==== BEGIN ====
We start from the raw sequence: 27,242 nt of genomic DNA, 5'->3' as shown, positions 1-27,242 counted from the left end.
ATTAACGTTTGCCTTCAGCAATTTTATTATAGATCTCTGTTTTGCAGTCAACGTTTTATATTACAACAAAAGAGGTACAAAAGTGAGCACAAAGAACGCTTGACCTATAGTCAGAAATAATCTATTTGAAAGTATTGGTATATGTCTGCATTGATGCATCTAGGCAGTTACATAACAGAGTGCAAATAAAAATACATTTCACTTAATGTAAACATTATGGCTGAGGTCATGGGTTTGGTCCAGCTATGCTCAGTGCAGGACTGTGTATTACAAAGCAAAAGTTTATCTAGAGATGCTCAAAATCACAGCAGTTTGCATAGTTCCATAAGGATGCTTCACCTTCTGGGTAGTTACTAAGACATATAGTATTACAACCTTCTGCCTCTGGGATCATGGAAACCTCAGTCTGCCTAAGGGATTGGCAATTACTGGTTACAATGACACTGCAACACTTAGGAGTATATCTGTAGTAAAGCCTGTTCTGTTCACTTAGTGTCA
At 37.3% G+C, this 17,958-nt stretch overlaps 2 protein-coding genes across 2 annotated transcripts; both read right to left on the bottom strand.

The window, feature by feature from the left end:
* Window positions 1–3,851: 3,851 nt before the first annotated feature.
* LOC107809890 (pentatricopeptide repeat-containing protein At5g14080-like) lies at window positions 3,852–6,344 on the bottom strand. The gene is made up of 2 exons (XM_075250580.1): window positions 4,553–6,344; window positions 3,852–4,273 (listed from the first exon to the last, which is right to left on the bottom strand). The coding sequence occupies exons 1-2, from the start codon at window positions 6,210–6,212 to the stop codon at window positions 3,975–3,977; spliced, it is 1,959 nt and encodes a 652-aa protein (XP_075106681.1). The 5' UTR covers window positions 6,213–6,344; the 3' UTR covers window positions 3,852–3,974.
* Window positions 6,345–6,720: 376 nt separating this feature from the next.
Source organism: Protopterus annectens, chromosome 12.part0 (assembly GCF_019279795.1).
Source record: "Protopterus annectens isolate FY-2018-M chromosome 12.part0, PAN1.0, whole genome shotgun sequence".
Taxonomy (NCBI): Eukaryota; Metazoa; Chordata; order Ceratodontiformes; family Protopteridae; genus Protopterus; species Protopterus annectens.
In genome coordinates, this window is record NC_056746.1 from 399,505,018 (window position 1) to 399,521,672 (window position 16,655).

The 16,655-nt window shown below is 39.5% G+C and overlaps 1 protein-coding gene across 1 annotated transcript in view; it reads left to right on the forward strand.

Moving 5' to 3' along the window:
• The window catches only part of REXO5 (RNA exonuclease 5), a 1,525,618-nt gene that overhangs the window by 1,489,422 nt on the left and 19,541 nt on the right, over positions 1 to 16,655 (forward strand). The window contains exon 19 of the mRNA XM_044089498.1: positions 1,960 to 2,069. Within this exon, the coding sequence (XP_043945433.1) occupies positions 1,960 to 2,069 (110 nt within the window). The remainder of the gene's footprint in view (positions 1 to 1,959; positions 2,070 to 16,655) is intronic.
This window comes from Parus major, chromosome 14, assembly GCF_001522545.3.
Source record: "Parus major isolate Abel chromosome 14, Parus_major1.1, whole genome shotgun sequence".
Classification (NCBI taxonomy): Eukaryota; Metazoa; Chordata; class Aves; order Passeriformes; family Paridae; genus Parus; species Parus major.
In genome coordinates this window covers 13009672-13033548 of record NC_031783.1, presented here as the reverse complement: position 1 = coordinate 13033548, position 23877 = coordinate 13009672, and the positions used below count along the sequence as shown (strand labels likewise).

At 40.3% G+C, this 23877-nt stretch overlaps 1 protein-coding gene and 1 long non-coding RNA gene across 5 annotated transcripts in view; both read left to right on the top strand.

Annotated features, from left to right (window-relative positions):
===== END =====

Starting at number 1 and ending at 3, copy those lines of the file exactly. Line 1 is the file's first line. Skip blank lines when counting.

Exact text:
We start from the raw sequence: 27,242 nt of genomic DNA, 5'->3' as shown, positions 1-27,242 counted from the left end.
ATTAACGTTTGCCTTCAGCAATTTTATTATAGATCTCTGTTTTGCAGTCAACGTTTTATATTACAACAAAAGAGGTACAAAAGTGAGCACAAAGAACGCTTGACCTATAGTCAGAAATAATCTATTTGAAAGTATTGGTATATGTCTGCATTGATGCATCTAGGCAGTTACATAACAGAGTGCAAATAAAAATACATTTCACTTAATGTAAACATTATGGCTGAGGTCATGGGTTTGGTCCAGCTATGCTCAGTGCAGGACTGTGTATTACAAAGCAAAAGTTTATCTAGAGATGCTCAAAATCACAGCAGTTTGCATAGTTCCATAAGGATGCTTCACCTTCTGGGTAGTTACTAAGACATATAGTATTACAACCTTCTGCCTCTGGGATCATGGAAACCTCAGTCTGCCTAAGGGATTGGCAATTACTGGTTACAATGACACTGCAACACTTAGGAGTATATCTGTAGTAAAGCCTGTTCTGTTCACTTAGTGTCA
At 37.3% G+C, this 17,958-nt stretch overlaps 2 protein-coding genes across 2 annotated transcripts; both read right to left on the bottom strand.